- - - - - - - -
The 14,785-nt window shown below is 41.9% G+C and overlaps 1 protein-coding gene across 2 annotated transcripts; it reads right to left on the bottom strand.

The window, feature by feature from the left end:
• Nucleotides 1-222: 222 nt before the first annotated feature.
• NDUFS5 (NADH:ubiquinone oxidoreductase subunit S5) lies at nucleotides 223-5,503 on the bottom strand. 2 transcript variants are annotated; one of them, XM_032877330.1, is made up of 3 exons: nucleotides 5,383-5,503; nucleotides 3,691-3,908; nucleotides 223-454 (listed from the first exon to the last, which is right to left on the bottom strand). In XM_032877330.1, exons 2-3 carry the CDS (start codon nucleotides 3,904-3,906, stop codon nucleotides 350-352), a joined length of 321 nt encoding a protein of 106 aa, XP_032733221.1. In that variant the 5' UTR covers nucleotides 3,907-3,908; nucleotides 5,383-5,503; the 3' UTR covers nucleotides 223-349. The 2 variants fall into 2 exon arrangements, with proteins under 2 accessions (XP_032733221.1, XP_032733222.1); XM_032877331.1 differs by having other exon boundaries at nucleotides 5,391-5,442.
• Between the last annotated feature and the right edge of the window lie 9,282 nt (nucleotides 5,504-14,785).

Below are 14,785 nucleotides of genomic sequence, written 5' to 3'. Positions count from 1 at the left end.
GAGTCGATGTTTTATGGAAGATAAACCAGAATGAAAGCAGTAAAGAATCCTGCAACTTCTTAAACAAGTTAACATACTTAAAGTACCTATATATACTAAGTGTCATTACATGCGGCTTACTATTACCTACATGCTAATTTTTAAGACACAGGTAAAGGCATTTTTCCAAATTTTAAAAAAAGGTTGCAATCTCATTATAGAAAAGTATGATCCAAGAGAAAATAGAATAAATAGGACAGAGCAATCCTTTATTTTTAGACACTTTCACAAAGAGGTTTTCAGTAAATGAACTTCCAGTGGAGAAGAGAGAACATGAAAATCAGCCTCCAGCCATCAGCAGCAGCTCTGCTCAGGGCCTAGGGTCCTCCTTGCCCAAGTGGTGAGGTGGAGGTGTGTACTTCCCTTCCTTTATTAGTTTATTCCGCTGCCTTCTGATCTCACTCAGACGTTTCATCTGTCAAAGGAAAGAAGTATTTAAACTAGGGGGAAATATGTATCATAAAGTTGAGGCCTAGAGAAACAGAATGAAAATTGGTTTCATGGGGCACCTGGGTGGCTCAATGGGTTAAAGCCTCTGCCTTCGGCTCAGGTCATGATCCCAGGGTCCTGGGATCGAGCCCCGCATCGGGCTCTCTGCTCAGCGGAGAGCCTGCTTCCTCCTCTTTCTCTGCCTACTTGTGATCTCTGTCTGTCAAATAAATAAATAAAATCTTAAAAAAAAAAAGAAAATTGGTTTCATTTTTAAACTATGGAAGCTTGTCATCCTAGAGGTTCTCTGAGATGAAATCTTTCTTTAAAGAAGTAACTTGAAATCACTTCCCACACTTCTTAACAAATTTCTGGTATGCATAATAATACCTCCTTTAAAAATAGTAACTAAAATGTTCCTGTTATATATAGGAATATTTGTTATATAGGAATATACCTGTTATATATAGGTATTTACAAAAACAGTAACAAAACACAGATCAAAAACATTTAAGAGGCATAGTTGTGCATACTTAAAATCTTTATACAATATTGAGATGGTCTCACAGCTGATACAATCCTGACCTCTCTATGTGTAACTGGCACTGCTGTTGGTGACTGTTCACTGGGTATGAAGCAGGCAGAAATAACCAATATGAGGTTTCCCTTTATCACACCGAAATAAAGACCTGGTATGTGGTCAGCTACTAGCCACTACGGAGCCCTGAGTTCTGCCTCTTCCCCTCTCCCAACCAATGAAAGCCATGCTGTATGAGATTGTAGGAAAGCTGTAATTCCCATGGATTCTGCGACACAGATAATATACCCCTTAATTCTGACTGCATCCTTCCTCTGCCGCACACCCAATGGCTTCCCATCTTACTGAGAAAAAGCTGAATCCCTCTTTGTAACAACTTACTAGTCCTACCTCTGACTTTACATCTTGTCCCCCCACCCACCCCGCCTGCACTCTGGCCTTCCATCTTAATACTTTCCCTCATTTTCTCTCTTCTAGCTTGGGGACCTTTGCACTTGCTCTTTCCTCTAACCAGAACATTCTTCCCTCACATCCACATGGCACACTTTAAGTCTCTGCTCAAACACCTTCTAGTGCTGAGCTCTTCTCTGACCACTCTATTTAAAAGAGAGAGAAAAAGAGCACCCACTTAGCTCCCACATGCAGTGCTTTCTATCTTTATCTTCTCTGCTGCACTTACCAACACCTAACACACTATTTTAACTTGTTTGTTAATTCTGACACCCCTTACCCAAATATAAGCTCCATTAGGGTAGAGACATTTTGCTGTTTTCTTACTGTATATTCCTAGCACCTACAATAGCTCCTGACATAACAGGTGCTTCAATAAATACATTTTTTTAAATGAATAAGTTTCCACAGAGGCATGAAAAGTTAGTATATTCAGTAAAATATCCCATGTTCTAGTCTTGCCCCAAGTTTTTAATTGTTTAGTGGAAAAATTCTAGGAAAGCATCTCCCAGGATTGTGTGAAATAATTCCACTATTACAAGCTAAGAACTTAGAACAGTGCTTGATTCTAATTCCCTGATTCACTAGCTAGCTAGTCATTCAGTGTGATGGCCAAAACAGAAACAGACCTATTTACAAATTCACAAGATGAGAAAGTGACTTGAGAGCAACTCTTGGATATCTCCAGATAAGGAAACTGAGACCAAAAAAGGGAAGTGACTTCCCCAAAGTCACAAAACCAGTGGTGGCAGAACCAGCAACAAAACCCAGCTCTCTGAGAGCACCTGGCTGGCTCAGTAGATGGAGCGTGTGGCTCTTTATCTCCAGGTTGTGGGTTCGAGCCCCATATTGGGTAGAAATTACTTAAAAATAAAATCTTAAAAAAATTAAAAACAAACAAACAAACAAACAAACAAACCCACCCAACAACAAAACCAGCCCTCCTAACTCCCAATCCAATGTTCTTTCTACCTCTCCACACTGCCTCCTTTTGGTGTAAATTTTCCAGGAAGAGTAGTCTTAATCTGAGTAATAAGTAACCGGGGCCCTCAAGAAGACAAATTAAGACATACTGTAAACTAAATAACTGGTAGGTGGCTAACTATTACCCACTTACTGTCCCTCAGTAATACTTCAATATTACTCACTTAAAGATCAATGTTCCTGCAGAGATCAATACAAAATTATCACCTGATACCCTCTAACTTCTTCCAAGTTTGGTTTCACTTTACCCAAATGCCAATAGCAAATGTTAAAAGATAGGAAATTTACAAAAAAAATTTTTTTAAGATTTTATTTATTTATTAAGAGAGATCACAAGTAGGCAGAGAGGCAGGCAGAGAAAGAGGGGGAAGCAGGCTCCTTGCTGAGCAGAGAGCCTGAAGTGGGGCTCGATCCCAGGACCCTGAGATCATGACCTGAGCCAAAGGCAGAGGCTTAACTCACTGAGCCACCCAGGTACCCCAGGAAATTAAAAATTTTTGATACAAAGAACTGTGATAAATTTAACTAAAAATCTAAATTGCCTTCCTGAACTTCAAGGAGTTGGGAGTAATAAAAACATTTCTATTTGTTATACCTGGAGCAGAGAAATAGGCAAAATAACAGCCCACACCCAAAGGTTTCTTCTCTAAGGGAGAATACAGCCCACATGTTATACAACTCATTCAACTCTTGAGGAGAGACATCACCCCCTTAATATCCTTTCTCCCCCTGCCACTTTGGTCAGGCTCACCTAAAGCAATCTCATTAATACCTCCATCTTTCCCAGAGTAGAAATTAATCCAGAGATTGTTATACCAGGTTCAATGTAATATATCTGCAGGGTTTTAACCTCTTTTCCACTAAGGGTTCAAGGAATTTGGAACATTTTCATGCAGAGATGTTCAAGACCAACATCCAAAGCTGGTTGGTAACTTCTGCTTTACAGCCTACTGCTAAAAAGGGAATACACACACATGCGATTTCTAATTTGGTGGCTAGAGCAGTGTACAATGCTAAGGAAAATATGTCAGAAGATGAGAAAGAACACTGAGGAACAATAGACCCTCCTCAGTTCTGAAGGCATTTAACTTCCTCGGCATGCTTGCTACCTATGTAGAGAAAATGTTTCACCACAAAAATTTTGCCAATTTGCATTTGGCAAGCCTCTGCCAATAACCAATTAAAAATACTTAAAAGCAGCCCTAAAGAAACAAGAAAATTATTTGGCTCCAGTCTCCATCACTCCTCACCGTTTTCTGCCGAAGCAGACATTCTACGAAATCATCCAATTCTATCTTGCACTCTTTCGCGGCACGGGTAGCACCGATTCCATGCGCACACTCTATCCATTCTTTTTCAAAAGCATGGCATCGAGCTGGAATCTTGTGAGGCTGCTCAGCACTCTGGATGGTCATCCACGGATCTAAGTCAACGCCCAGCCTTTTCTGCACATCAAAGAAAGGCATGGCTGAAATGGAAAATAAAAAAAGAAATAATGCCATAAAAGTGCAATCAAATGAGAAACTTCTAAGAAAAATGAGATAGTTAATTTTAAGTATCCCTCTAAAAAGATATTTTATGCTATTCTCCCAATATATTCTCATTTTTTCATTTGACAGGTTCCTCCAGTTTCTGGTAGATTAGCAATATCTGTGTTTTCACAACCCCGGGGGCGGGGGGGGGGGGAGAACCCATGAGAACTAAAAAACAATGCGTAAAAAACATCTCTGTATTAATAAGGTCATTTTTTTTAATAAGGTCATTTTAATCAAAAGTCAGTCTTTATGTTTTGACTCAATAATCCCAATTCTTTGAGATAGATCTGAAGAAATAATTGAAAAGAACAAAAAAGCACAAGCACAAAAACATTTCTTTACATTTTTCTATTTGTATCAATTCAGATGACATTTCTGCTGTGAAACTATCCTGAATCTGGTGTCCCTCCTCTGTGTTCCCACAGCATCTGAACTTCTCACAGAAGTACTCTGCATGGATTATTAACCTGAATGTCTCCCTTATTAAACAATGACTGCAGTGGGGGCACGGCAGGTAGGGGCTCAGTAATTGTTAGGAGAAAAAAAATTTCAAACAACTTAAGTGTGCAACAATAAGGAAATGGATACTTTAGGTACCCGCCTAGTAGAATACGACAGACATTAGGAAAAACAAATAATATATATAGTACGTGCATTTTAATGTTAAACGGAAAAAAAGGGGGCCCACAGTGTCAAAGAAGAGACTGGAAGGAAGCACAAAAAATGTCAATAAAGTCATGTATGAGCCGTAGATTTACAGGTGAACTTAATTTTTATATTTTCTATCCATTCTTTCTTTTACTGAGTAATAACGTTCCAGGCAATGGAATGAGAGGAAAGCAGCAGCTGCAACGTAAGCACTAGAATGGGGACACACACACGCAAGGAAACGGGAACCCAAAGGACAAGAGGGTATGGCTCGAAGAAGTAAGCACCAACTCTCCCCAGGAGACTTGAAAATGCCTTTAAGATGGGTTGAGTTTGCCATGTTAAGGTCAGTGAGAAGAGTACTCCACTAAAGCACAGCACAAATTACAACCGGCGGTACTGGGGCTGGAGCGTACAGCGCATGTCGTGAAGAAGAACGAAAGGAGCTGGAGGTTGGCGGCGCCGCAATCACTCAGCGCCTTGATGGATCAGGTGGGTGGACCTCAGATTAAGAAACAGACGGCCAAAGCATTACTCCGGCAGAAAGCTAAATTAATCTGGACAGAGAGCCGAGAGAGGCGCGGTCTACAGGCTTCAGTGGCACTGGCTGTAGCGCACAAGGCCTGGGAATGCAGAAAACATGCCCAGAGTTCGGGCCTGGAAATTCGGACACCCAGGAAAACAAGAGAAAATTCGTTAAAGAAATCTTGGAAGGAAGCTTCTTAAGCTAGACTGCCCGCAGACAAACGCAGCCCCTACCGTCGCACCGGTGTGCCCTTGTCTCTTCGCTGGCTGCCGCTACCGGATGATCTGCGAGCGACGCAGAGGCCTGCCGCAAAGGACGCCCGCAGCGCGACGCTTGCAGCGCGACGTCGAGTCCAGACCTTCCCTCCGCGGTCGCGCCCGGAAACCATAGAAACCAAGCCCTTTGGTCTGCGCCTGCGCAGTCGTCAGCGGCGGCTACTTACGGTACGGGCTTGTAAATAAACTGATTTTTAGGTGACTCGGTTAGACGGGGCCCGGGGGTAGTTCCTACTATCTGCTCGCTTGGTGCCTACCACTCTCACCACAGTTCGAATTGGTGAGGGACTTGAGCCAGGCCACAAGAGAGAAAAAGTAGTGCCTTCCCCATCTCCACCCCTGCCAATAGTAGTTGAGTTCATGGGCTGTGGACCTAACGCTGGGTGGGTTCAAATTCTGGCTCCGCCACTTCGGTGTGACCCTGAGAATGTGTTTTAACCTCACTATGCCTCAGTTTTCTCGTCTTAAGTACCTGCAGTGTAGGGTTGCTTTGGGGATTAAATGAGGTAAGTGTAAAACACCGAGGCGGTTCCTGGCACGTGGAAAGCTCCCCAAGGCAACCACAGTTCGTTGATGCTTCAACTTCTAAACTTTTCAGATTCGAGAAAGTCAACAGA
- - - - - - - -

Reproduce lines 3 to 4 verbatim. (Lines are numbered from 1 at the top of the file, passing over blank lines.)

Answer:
• Nucleotides 1-222: 222 nt before the first annotated feature.
• NDUFS5 (NADH:ubiquinone oxidoreductase subunit S5) lies at nucleotides 223-5,503 on the bottom strand. 2 transcript variants are annotated; one of them, XM_032877330.1, is made up of 3 exons: nucleotides 5,383-5,503; nucleotides 3,691-3,908; nucleotides 223-454 (listed from the first exon to the last, which is right to left on the bottom strand). In XM_032877330.1, exons 2-3 carry the CDS (start codon nucleotides 3,904-3,906, stop codon nucleotides 350-352), a joined length of 321 nt encoding a protein of 106 aa, XP_032733221.1. In that variant the 5' UTR covers nucleotides 3,907-3,908; nucleotides 5,383-5,503; the 3' UTR covers nucleotides 223-349. The 2 variants fall into 2 exon arrangements, with proteins under 2 accessions (XP_032733221.1, XP_032733222.1); XM_032877331.1 differs by having other exon boundaries at nucleotides 5,391-5,442.